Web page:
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Tuesday, May 30 2017 since 1997 Summer Semester 2017



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Critics of liberalism

The notion of liberalism recalls one of the most influential political traditions of Europe and the Western world. It captures a variety of positions, ways of thinking, mentalities, practices, and programs that hardly fit under the rubric of one single and unitary concept. Since its 18th-century origins, the concept of ‘liberalism’ assembled an enticing conglomerate of political promises: emancipation and freedom, ideas of statehood, government, and law, free trade agreements and market utopias, projects of general education, and visions of a universal humanity. The liberal idea of ‘Bildung’ was at the center of the Mosse family’s great achievements; it was also at the core of the scholarly work of the historian George L.  Mosse; with this lecture series we honor their legacy.

Historically liberalism was the arena of social and political conflicts in struggle with authoritarian and restorative tendencies on the one hand and socialist movements on the other. It raised hard questions about the reciprocal relationship between freedom and equality, self-determination and social justice, private ownership and common welfare. Liberalism, as it were, had the potential and the reservoir of ideas to find solutions to these questions.

In post-war West Germany the ordo-liberals, as they were called, were still striving to find a third way between laissez faire and a planned economy. Since the neoliberal dogma emerged in the 1970s, however, this modest critique of capitalism has given way to the implementation of the financial capitalism of our days. This series of Mosse Lecture will trace the shifts in the concept of ‘liberalism’ and its economic, ecological, and gender issues, global consequences and dislocations. The question arises whether a somehow obsolete liberalism, currently enforced under the rubric of neoliberalism, can offer solutions for problems which it has no means even to articulate on a global scale.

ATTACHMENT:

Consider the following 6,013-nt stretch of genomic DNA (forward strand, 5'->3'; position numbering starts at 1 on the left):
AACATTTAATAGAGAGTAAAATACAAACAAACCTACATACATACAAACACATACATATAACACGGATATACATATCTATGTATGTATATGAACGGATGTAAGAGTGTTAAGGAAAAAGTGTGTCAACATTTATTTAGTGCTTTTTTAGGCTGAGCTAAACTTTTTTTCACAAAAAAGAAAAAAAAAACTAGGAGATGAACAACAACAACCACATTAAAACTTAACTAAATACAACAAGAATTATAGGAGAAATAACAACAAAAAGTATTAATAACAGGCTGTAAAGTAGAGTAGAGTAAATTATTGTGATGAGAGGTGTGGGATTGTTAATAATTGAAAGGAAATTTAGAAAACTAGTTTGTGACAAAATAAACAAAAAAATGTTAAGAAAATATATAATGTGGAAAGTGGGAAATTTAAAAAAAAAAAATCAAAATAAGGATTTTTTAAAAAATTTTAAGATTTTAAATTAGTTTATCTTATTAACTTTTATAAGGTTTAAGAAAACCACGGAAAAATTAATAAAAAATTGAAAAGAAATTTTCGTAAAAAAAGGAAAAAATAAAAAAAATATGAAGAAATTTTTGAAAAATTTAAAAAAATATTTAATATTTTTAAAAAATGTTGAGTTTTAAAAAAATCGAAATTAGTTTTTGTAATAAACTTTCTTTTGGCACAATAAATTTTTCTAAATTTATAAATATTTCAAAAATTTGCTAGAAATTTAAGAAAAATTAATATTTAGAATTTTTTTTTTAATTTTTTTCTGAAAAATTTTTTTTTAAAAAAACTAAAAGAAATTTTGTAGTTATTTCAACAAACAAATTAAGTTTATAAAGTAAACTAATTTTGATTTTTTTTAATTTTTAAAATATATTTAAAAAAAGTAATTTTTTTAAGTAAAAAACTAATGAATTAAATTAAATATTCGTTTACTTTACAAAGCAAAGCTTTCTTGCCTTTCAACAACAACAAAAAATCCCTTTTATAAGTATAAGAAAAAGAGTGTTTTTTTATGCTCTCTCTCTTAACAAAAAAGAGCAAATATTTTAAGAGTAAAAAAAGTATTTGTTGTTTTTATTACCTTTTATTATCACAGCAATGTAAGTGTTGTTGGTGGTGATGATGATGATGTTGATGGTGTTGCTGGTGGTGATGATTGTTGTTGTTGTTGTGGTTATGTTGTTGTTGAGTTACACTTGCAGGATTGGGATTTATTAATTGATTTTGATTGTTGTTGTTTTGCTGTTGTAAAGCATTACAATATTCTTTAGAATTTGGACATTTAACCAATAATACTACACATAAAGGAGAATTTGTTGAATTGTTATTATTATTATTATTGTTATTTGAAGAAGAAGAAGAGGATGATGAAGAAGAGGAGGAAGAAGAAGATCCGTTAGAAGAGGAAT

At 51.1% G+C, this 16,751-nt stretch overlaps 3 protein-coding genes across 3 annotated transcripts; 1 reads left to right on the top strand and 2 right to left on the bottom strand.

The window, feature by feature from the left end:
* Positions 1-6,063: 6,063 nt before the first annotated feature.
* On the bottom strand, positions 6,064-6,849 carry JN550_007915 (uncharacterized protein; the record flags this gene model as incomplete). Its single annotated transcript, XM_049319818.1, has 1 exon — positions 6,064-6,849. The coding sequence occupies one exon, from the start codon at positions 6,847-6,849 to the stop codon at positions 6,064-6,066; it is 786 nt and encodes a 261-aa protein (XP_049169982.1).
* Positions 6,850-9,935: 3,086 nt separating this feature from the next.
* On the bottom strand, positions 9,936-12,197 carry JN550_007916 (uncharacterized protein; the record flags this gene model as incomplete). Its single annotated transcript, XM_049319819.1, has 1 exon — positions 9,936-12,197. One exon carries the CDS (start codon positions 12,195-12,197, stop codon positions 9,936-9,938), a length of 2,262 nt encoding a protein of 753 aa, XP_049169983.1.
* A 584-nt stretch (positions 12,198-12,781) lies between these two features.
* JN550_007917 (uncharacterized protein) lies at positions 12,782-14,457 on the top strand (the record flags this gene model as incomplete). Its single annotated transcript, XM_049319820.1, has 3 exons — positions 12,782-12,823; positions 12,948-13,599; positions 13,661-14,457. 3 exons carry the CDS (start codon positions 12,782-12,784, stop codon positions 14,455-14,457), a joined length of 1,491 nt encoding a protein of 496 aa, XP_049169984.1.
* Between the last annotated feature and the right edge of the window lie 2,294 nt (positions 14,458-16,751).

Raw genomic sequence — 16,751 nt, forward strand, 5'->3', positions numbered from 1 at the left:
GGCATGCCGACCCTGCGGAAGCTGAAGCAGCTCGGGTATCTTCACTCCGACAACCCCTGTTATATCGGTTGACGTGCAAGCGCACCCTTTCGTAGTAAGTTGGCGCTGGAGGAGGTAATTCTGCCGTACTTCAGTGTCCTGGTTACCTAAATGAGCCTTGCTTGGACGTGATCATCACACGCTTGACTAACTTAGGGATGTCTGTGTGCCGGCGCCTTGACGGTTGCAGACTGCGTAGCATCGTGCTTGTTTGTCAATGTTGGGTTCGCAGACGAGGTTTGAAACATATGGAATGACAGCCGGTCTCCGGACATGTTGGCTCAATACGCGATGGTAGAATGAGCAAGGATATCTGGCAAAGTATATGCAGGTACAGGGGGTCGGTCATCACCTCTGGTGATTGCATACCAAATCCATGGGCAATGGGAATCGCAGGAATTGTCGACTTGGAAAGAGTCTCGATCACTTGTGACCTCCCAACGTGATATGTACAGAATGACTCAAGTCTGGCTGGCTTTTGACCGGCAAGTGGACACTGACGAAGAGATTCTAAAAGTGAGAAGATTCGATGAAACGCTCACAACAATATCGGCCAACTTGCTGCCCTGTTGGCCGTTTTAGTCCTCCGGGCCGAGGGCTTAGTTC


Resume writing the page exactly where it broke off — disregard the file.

Christoph Menke Thursday, April 20, 2017, 07:15 pm,


  • Joseph Vogl bei der Einführung zum Semesterthema "Kritik des Liberalismus"     © Niels Leiser
  • Christoph Menke bei seinem Eröffnungsvortrag      © Niels Leiser
  • Christoph Menke vor einem nachdenklichen Zuhörer     © Niels Leiser
  • Christoph Menke im vollbesetzten Senatssaal der HU     © Niels Leiser
  • Christoph Menke bei seiner Mosse-Lecture     © Niels Leiser
  • Joseph Vogl und Christoph Menke bei der Diskussion     © Niels Leiser
  • ein Diskussionsteilnehmer aus dem Publikum     © Niels Leiser
  • kritisch Nachfragender     © Niels Leiser
  • Ethel Matala de Mazza fragt nach     © Niels Leiser
  • Erik Poraths Kommentar zu Menkes Ausführungen     © Niels Leiser
  • Christoph Menke mit den Humboldt-Brüdern     © Niels Leiser
  • Joseh Vogl und Christoph Menke vor Wilhelm und Alexander von Humboldt     © Niels Leiser

Christoph Menke Thursday, May 04, 2017, 07:15 pm,


  • Ulrike Vedder stellt dem Publikum Colin Crouch vor     © Niels Leiser
  • Colin Crouch     © Niels Leiser
  • Colin Crouch bei seiner Mosse-Lecture     © Niels Leiser
  • Colin Crouch vor aufmerksamen Zuhörern     © Niels Leiser
  • Colin Crouch vor seinem Publikum     © Niels Leiser
  •  Ulrike Vedder und Colin Crouch im Gespräch     © Niels Leiser
  • Colin Crouch argumentiert     © Niels Leiser
  • Fragen aus dem Publikum an Colin Crouch     © Niels Leiser
  • Erik Porath kommentiert Colin Crouchs Vortrag     © Niels Leiser
  • Joseph Vogl fragt nach     © Niels Leiser
  • Colin Crouch vor den Humboldt-Brüdern     © Niels Leiser
  • Ulrike Vedder und Colin Crouch vor den Humboldt-Brüdern     © Niels Leiser

Dieter Langewiesche Thursday, May 18, 2017, 07:15 pm,
Jost Hermand Thursday, June 01, 2017, 07:15 pm,
Pankaj Mishra Thursday, June 22, 2017, 07:15 pm,